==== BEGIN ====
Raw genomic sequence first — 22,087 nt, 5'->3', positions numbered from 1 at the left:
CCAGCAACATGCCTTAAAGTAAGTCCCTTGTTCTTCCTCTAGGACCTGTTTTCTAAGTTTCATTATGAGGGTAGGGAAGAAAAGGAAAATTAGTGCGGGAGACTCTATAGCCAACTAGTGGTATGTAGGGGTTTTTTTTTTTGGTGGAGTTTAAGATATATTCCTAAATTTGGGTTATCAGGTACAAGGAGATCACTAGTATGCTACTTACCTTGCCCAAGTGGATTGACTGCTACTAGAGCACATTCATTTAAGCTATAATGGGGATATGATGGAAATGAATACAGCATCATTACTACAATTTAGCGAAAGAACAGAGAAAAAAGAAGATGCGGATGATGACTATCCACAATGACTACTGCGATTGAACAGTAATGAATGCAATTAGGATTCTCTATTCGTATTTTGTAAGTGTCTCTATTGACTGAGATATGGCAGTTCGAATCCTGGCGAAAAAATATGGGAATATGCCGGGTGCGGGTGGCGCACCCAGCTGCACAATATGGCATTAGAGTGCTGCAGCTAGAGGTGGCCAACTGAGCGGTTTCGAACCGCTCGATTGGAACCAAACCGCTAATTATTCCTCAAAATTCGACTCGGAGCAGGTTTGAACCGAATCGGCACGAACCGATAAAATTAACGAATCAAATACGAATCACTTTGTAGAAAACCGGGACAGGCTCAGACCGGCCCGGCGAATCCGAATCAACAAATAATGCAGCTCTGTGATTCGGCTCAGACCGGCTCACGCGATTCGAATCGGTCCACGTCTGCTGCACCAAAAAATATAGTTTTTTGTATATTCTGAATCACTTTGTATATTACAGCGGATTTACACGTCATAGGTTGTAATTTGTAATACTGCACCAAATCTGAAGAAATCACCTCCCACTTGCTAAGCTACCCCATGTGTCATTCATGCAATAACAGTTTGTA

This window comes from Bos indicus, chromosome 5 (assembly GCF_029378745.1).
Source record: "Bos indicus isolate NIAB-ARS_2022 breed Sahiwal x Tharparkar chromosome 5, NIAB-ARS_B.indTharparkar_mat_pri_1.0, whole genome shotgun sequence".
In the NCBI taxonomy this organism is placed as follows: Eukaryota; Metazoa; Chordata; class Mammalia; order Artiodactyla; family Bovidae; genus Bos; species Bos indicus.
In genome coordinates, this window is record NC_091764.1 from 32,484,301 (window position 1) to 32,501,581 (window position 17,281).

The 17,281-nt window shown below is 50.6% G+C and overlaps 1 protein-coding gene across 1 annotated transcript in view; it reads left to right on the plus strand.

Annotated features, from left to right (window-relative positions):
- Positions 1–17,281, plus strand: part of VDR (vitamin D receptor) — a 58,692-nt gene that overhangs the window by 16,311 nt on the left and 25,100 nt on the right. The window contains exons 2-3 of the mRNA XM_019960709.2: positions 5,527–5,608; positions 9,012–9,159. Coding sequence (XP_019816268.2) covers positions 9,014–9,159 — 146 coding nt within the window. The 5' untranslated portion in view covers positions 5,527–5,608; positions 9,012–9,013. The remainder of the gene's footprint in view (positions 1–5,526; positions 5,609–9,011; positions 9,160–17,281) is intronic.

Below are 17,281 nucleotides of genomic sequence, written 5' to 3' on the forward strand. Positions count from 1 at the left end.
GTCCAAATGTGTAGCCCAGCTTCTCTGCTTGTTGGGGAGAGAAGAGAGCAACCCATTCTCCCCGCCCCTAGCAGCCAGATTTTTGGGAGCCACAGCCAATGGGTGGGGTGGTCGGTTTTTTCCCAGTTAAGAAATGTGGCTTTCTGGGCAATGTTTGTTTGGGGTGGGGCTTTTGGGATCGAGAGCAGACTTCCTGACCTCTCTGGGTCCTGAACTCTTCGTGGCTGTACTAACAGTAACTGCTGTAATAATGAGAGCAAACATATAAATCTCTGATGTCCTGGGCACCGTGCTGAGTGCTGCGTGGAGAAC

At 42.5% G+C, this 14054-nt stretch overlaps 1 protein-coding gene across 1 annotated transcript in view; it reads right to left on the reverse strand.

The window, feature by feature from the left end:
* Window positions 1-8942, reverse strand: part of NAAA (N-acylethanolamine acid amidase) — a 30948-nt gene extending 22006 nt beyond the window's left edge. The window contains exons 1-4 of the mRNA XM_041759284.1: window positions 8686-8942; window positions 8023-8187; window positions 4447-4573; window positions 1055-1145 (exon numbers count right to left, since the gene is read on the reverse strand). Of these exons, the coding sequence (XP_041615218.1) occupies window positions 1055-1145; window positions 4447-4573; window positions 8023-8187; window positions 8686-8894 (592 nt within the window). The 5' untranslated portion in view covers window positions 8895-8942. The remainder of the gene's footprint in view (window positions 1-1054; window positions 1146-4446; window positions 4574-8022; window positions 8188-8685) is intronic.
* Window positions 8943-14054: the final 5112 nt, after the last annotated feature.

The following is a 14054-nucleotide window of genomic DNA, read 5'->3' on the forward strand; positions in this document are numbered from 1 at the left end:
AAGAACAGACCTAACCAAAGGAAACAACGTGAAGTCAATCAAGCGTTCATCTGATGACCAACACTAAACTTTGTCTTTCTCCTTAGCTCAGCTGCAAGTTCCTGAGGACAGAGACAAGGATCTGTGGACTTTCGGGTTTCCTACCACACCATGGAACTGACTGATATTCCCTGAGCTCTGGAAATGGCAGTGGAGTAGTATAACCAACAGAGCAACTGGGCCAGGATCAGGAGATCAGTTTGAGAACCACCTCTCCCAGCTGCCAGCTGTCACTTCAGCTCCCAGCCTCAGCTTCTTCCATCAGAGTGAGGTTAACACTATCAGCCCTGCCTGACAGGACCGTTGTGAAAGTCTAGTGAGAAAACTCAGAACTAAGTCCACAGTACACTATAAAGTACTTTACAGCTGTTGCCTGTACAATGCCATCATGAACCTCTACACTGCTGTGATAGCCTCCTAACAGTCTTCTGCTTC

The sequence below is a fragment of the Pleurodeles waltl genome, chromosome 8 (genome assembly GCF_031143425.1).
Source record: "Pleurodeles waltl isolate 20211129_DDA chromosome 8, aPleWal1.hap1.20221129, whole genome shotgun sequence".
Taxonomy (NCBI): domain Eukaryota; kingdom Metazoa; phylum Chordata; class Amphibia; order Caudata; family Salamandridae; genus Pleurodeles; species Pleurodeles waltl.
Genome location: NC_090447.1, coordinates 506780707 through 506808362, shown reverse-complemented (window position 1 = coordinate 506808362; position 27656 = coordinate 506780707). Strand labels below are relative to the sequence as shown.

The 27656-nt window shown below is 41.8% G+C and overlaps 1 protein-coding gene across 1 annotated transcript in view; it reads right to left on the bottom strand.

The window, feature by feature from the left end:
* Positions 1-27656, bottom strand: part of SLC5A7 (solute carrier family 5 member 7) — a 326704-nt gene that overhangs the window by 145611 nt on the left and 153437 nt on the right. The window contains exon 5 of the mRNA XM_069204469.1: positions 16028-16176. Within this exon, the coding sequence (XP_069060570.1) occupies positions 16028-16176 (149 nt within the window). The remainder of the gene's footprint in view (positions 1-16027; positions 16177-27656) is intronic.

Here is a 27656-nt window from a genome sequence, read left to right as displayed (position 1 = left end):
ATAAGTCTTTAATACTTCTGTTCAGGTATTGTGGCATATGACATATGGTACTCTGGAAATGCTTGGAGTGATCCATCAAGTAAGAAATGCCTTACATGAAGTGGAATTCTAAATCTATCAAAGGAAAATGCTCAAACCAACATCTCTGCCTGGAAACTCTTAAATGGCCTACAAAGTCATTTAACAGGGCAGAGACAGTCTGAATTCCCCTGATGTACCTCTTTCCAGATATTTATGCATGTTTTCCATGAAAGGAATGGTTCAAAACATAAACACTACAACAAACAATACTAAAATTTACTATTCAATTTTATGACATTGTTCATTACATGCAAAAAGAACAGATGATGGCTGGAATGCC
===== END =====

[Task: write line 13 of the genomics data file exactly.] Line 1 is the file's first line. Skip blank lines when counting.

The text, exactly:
The window, feature by feature from the left end: